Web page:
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Since it was JP Morgan that called for the seizure following Pumpyansky’s automatic default of a $19.6 million loan payment in the wake of his having been sanctioned, $19.6 million of the sale price will be going to repay that loan. And Gibraltar’s Office of the Admiralty Marshal said in a press statement that the court would determine what is to be done with the remaining funds.

The Axioma is the work of famed superyacht designer Alberto Pinto, and it was built in Turkey in 2013. It had previously been made available for charter by those who could afford the price of $558,500 per week. The charter listing described the boat like this:

“With its luxurious interiors, vast array of onboard facilities and a highly trained and professional crew, a luxury yacht vacation onboard motor yacht Axioma promises to be nothing short of spectacular.”

Now, the five-deck, six-cabin Axioma belongs to an anonymous buyer, who won out against a reported 63 other bidders. There are no plans at this point for the buyer’s identity to be disclosed, according to the Office of the Admiralty Marshal.



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Phil Collins And Fellow Genesis Members Sell Music Rights For $300 Million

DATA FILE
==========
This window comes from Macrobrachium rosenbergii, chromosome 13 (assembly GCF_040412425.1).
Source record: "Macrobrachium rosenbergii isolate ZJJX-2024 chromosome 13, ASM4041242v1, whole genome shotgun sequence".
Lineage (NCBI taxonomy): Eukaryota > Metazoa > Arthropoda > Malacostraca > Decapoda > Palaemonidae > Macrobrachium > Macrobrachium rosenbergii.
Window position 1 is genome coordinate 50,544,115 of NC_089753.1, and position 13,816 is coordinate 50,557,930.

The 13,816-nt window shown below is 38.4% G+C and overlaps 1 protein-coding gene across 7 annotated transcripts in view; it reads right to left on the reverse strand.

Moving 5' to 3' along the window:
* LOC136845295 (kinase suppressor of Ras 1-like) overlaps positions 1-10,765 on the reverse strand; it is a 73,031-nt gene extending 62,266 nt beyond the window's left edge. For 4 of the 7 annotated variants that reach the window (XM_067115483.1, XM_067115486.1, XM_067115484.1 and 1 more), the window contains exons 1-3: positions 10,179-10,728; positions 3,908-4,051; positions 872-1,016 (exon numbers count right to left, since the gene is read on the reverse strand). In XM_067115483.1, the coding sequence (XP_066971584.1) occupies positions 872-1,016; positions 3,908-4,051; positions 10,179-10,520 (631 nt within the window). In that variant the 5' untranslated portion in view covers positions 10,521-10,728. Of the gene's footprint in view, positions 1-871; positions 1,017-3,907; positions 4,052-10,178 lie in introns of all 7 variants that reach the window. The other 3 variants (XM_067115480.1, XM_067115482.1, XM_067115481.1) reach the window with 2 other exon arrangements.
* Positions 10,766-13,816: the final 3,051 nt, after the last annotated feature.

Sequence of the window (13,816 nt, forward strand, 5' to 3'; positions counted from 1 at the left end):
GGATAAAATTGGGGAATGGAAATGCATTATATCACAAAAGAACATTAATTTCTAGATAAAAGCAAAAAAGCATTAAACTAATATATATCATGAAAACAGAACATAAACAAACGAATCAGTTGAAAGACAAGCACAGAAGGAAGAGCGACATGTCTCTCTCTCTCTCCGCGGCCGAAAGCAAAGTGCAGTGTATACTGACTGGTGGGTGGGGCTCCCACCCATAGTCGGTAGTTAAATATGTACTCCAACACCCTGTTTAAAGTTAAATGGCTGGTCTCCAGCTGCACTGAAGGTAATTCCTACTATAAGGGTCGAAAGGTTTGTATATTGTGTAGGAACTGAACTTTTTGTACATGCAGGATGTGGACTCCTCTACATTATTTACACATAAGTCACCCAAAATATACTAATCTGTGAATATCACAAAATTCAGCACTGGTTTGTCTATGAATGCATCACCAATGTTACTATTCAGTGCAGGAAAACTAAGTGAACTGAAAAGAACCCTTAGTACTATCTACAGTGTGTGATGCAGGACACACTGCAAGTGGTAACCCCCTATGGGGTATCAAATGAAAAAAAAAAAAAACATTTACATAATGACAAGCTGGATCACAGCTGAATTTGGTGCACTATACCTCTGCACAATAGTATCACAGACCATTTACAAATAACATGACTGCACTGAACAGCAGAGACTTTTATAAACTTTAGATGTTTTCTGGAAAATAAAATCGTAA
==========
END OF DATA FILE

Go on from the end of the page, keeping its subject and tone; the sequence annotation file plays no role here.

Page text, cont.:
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The latest revered music act to close a deal for their music catalog are the members of Genesis, including Phil Collins, Mike Rutherford and Tony Banks, in a deal that includes the catalog of both the band itself and their respective solo work. The Wall Street Journal reports that the deal between the British rockers and Concord Music Group, Inc. was worth $300 million.

The deal comes as Concord has been previously considering selling itself, and includes “a mix of recorded music income streams and masters” belonging to the prog-rock legends. The company had a pre-existing business relationship with Collins and the rest of Genesis, having bought out Imagem Music Group in 2017, and according to Concord President Bob Valentine the deal sprang from that relationship.

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Valentine also says in a press statement that the company has big plans for getting the Genesis catalog in front of a new audience:

“In the world we live in today with Facebook, Instagram, TikTok, all these things that drive consumption of older music, there are definitely ways for us as a record company to bring some of this music back to life.”

Whether the kids on TikTok might be jamming out to “I Can’t Dance” in the near future remains to be seen, but the deal does bring Genesis into a corporate fold that includes the Rodgers & Hammerstein and Kidz Bop catalogs, while Concord also counts artists like Mark Ronson, Daft Punk, St. Vincent and Nine Inch Nails among its represented clients.

The market for such big-ticket sales of music catalogs has cooled somewhat in recent years, but not before artists like Bob Dylan, Bruce Springsteen, Tina Turner and more. Valuations of streaming rights in particular got a jolt from the covid-19 pandemic as more and more people were listening to music at home. But now, WSJ says, investors are beginning to grow more cautious, which could be why this $300 million deal includes so much material under its umbrella.